To report outcomes of a randomized trial on the role of “active” Manuka honey on eyelid surgical wound healing.Method:
Prospective, randomized, single-blinded study was performed for patients undergoing bilateral upper blepharoplasty. Vaseline was applied 4 times a day to both sides for 6 weeks and in addition, one eyelid was randomized to receive Manuka honey twice daily. Postoperative wounds were graded by a masked observer at 1 week, 1 month, and 4 months using Manchester scar scale and a modified eyelid scar grading scale. Patients scored symptoms, expressed preferred side, and of any problems they experienced using honey. Standard photographs were graded by 2 independent assessors.Results:
Fifty-five patients were randomized. One week after surgery, 46 (29 women, 17 men, mean age 68 years, median 69, range 49–85) were available for analysis. There was a trend toward distortion of the surrounding skin being less (1.6 vs. 1.8, p = 0.07) and the scar being less palpable (1.8 vs. 2.0, p = 0.08) on the Manuka-treated side. Patients reported the scar on the Manuka side to have less stiffness (1.3 vs. 1.6, p = 0.058). At 1 month, all 3 grading scales showed no difference between the 2 sides. At 4 months, scar grading scales showed no differences; however, patients reported scar pain to be significantly less on the Manuka-treated side than control (0.48 vs. 1.9, p = 0.005). Thirty-one of 46 patients believed the scars were similar on both sides, 11 preferred the honey-treated side, and 4 preferred the control.Conclusion:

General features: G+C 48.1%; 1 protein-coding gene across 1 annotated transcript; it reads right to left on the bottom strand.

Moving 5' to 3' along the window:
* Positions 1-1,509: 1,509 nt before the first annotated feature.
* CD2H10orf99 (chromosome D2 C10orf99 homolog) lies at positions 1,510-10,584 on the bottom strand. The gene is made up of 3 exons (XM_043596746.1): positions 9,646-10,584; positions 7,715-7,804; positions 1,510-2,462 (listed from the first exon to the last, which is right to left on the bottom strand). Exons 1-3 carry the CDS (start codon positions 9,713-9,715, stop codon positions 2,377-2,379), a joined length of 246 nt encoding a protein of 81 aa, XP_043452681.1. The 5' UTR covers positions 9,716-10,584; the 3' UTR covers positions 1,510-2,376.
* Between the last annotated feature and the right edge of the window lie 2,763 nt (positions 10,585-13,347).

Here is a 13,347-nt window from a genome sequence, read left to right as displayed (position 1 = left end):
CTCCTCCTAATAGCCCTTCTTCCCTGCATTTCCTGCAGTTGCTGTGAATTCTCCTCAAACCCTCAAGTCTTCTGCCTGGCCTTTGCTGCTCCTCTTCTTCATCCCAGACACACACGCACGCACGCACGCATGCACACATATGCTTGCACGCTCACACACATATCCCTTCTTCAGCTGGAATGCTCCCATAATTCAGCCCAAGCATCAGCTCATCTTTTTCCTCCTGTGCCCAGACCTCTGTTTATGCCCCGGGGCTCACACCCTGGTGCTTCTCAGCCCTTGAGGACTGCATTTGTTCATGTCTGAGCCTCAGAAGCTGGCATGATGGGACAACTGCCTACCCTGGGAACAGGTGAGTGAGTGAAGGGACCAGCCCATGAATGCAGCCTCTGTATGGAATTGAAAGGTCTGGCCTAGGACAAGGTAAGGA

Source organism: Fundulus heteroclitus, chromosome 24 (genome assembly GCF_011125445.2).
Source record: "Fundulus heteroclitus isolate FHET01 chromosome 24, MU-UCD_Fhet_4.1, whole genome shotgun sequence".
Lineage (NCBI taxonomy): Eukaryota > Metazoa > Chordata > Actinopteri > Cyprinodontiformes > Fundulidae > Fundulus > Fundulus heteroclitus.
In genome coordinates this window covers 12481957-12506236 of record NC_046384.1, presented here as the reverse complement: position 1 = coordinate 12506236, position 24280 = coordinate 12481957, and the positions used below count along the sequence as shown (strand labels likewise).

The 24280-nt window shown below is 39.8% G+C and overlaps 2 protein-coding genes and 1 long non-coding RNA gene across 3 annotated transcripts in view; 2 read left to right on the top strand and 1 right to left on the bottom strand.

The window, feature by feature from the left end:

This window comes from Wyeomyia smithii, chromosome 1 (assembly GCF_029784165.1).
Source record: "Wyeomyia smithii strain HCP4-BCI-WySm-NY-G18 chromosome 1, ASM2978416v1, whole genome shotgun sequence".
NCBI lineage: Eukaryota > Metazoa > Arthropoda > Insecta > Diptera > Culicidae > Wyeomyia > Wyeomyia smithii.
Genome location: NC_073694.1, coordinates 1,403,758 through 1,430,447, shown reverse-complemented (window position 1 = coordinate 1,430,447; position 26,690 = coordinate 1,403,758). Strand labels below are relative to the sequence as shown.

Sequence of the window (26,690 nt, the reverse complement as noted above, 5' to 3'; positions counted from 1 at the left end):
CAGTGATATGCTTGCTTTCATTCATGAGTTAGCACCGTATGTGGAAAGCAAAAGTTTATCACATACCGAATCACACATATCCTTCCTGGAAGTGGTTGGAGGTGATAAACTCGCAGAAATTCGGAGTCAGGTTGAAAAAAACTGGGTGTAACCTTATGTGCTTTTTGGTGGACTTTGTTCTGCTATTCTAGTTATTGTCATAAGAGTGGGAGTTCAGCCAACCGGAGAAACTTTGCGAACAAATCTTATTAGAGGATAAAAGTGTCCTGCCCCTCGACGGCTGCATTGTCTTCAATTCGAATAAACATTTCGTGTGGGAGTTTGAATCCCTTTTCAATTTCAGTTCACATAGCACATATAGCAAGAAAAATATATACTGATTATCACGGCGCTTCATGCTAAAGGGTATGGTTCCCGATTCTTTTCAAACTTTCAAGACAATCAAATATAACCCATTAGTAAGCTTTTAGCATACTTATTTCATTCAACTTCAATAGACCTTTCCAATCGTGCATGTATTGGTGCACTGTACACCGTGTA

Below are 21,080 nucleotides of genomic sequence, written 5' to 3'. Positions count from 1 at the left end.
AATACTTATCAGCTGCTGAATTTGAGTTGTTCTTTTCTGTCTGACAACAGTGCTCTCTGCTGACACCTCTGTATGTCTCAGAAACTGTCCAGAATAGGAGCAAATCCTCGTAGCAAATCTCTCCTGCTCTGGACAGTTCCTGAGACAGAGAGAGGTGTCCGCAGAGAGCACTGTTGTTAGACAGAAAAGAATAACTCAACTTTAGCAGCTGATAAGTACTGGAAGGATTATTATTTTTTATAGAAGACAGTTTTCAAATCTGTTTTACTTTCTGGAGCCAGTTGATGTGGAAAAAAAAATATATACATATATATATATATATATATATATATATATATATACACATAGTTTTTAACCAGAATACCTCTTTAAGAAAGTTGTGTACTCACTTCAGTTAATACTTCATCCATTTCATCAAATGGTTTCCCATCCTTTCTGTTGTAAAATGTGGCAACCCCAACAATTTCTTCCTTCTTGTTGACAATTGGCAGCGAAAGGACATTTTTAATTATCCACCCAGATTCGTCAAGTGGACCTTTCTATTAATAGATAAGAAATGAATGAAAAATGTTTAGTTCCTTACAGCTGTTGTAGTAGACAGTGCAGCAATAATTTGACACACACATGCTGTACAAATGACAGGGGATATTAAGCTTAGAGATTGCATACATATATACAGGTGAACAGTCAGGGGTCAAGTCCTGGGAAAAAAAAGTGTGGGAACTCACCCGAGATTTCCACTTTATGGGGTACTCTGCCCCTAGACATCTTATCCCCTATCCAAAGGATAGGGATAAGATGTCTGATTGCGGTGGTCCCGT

Upper eyelid scars treated with or without Manuka honey heal well, without significant difference when assessed by validated scar grading scales; however, honey may provide subjective benefits early, postoperatively.